Becoming April Third
I keep thinking I must be patient this spring,
patient with the changing days that smell like bonfire,
a wild Halloween wind. April is all contradiction,
moss and sap and hormones,
dogwood blossoms, the clamor of wasps.
I can learn from this month. April takes its time
letting us know how it’s going to be.
April bursts at the seams, puts on some gaudy colors:
ruby giants, flame azalea. A drama queen
whirling into sudden storms.
I wore a dress today, and sat for hours
in a nest of grass, letting sugar ants crawl over my feet,
lazy, like they had nowhere better to go.
I watched barefoot boys climb trees. I’m always
watching boys, wondering at their ease
and their awkward, the way the river runs
after first thaw. The tops of my arms burned
and I did nothing. I’m bad about reminders.
Like correcting people. Like saying
‘they,’ not ‘she,’ so my friends remember
I’m plural and confusing. I was scared today,
because soon my own boyhood will unpack and stay awhile,
because already my own voice is the only part of myself
I still recognize. Soon I will jab myself in the thigh
and leaf out like a tree. Think cicada
when you think of me, a dry husk, the rest
already flighted and elsewhere.
As a kid, I peeled the skin from my feet.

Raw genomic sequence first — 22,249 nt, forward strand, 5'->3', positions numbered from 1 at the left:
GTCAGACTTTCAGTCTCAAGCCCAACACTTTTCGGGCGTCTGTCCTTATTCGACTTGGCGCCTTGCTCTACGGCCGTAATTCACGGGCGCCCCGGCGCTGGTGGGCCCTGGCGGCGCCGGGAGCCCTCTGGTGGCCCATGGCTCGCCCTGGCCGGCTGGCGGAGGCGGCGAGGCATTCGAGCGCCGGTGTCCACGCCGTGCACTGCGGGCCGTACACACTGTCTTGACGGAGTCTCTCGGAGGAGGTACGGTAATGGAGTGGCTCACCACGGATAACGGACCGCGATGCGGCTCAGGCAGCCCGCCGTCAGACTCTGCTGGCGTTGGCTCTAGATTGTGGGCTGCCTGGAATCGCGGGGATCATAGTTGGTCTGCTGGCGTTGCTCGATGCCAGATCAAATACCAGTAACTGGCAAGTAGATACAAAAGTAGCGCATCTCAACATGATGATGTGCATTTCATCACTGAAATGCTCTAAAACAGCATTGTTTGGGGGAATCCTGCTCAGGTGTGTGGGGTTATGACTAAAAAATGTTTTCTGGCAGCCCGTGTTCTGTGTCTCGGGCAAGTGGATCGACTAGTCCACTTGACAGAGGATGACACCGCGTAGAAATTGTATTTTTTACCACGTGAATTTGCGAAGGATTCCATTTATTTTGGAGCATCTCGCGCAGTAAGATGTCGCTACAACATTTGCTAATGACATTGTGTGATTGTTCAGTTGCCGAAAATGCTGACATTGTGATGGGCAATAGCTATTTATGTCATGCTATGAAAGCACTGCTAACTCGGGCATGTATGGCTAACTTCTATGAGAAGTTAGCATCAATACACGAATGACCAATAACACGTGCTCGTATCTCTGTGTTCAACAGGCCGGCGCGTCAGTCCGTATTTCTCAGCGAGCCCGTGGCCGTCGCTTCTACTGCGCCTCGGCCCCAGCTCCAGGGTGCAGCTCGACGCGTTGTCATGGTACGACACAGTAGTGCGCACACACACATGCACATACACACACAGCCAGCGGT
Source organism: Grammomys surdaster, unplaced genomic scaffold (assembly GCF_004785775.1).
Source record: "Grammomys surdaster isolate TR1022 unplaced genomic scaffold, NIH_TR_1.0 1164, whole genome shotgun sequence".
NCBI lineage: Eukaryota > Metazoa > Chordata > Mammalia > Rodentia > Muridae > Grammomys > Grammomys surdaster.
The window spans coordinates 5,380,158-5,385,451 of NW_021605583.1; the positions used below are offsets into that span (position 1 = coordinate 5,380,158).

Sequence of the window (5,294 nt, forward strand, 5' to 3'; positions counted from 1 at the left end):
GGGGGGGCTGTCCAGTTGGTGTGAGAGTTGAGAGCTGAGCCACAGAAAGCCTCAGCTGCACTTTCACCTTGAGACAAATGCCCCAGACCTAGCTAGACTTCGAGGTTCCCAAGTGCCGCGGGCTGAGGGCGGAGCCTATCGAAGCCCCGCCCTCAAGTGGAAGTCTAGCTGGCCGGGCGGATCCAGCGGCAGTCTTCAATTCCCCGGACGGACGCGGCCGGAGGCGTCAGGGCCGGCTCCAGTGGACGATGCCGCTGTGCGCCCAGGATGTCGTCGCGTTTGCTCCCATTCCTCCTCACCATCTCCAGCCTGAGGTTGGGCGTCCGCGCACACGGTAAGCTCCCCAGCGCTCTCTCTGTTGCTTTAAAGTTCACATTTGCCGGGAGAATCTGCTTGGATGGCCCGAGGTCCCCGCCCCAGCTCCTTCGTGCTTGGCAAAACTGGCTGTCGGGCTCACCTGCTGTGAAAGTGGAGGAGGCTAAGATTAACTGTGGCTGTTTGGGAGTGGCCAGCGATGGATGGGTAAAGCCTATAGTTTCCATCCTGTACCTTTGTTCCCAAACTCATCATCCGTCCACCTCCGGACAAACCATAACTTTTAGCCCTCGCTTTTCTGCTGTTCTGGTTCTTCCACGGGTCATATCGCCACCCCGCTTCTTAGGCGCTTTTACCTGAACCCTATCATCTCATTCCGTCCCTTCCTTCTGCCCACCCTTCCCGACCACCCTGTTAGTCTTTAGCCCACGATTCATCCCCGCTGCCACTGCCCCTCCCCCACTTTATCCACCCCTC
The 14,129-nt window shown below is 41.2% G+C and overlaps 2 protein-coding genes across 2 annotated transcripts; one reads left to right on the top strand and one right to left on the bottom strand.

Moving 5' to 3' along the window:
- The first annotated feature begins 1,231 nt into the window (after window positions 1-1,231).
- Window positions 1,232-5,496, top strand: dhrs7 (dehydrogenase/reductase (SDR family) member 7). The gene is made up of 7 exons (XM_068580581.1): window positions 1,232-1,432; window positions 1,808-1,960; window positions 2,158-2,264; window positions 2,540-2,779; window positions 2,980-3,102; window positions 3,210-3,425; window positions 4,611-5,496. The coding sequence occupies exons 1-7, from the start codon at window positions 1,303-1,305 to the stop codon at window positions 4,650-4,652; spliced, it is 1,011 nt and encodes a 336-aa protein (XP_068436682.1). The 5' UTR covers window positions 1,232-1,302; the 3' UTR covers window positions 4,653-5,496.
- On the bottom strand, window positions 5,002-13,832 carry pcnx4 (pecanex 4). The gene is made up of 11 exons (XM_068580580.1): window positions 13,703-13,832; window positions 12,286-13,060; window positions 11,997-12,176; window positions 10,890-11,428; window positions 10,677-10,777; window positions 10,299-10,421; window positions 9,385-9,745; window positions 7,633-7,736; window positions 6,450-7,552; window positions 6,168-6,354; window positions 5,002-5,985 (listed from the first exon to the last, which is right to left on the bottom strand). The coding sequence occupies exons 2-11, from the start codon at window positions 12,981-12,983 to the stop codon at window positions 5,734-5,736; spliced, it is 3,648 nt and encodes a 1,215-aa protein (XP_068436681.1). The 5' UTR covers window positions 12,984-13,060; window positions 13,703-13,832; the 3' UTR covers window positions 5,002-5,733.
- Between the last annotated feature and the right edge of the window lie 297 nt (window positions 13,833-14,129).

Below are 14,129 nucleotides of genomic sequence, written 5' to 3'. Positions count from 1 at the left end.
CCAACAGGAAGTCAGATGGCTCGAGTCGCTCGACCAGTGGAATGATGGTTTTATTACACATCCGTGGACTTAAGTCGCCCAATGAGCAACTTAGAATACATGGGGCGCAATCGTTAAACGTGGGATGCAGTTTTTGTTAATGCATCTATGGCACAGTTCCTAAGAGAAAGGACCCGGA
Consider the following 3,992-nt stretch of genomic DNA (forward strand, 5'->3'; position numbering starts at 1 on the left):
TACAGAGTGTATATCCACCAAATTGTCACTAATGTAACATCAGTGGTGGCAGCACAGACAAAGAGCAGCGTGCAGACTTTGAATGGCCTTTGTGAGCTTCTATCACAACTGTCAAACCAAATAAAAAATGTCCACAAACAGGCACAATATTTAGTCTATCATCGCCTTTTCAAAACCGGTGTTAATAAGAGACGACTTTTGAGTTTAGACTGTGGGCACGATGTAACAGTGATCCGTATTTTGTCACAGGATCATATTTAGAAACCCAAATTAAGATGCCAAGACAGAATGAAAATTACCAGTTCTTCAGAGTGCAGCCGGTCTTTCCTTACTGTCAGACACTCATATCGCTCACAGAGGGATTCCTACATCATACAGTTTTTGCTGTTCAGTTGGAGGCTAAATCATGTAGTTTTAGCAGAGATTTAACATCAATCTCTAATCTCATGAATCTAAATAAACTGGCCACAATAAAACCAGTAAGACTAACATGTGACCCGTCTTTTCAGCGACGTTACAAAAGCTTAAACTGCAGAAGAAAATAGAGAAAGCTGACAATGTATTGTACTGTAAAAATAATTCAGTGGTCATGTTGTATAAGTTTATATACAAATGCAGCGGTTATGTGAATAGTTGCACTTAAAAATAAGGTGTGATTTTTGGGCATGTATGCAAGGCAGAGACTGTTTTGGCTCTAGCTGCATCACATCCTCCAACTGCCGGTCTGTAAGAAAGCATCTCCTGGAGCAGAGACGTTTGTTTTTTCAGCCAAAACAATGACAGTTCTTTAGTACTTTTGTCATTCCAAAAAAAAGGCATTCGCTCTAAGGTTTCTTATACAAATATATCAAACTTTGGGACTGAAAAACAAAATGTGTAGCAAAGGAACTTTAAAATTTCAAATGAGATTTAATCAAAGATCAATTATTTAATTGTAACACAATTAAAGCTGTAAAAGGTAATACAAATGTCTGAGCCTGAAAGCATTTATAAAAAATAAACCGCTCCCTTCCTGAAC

I was a birch tree, but uglier, I tried
to climb out of myself. It’s still hard to stay
in one place; sometimes I cry
when I have to get out of the car.
Think of me as grass stain, skinned knee,
sliver of new moon. My friend showed me a video today,
some footage of ants trying to drink from raindrops.
She said, Look, they think their problems are so big.
What It Feels Like
Because I am a gnarled hand of ginger
a fishing hook scar
a contorted filbert of desire
I cannot be regular about sex
I step on a bee and I orgasm
When touched I am distant as a shrimp boat
lit up off the coast of the bay
My gender is a controlled burn spitting cinders giving nothing back
Is the black binding showing itself
from underneath the white blouse
Is a single peach in the blue china bowl that belonged to my grandmother
Is oregano and basil crushed to scent the kitchen
Is an alphabet waiting to be recited in a gentle voice
My first time there was a couch in the backyard from the neighbor’s curb
which wasn’t where It happened but some kind of magic did
It rained all day but the couch never got wet
His hands sprouted roses
Birds brought us the softest clover
Living inside a dream is easier when you can drive home after
My gender is a nightmare like they meant it in the old days
The demon bareback on the black horse
galloping into my sleep
I am never well-rested
I am never a pitcher of clear water I am the swamp and the sphagnum
I am the white cereus I bloom just once so watch closely
I am rose of jericho or I am spike moss
I die and die and come back when you least expect me
reborn and thirsty
new inside each time
Milo Gallagher is a writer and artist from the marshlands of South Carolina. A graduate of Warren Wilson College, they co-authored the chapbook Heavy Creatures along with Emmanuelle Post. Their work has appeared in The Kenyon Review and online at FreezeRay Poetry and The Grief Diaries. You can follow them at www.philodendra.tumblr.com.